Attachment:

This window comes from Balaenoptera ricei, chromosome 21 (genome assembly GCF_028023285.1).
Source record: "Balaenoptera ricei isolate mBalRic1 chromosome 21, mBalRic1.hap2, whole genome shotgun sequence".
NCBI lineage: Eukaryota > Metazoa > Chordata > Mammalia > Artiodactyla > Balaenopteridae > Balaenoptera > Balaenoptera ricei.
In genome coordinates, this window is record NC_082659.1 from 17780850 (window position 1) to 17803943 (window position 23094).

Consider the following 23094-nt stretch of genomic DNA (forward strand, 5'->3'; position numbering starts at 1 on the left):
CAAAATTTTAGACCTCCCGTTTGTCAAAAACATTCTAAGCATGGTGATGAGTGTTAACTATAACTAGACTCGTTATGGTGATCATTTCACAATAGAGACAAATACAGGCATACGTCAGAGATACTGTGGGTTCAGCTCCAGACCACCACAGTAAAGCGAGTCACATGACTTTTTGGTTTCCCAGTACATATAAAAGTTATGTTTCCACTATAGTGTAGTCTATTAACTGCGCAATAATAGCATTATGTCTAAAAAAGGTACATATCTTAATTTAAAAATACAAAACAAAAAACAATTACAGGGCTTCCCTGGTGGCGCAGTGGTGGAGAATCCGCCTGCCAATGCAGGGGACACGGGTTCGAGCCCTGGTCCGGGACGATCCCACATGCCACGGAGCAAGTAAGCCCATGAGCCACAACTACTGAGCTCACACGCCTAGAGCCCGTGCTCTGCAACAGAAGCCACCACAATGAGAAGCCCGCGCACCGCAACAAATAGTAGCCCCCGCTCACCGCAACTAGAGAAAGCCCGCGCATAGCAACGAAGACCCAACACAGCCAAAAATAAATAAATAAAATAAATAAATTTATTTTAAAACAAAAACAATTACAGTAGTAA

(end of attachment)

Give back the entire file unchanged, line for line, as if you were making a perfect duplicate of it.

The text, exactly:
This window comes from Balaenoptera ricei, chromosome 21 (genome assembly GCF_028023285.1).
Source record: "Balaenoptera ricei isolate mBalRic1 chromosome 21, mBalRic1.hap2, whole genome shotgun sequence".
NCBI lineage: Eukaryota > Metazoa > Chordata > Mammalia > Artiodactyla > Balaenopteridae > Balaenoptera > Balaenoptera ricei.
In genome coordinates, this window is record NC_082659.1 from 17780850 (window position 1) to 17803943 (window position 23094).

Consider the following 23094-nt stretch of genomic DNA (forward strand, 5'->3'; position numbering starts at 1 on the left):
CAAAATTTTAGACCTCCCGTTTGTCAAAAACATTCTAAGCATGGTGATGAGTGTTAACTATAACTAGACTCGTTATGGTGATCATTTCACAATAGAGACAAATACAGGCATACGTCAGAGATACTGTGGGTTCAGCTCCAGACCACCACAGTAAAGCGAGTCACATGACTTTTTGGTTTCCCAGTACATATAAAAGTTATGTTTCCACTATAGTGTAGTCTATTAACTGCGCAATAATAGCATTATGTCTAAAAAAGGTACATATCTTAATTTAAAAATACAAAACAAAAAACAATTACAGGGCTTCCCTGGTGGCGCAGTGGTGGAGAATCCGCCTGCCAATGCAGGGGACACGGGTTCGAGCCCTGGTCCGGGACGATCCCACATGCCACGGAGCAAGTAAGCCCATGAGCCACAACTACTGAGCTCACACGCCTAGAGCCCGTGCTCTGCAACAGAAGCCACCACAATGAGAAGCCCGCGCACCGCAACAAATAGTAGCCCCCGCTCACCGCAACTAGAGAAAGCCCGCGCATAGCAACGAAGACCCAACACAGCCAAAAATAAATAAATAAAATAAATAAATTTATTTTAAAACAAAAACAATTACAGTAGTAA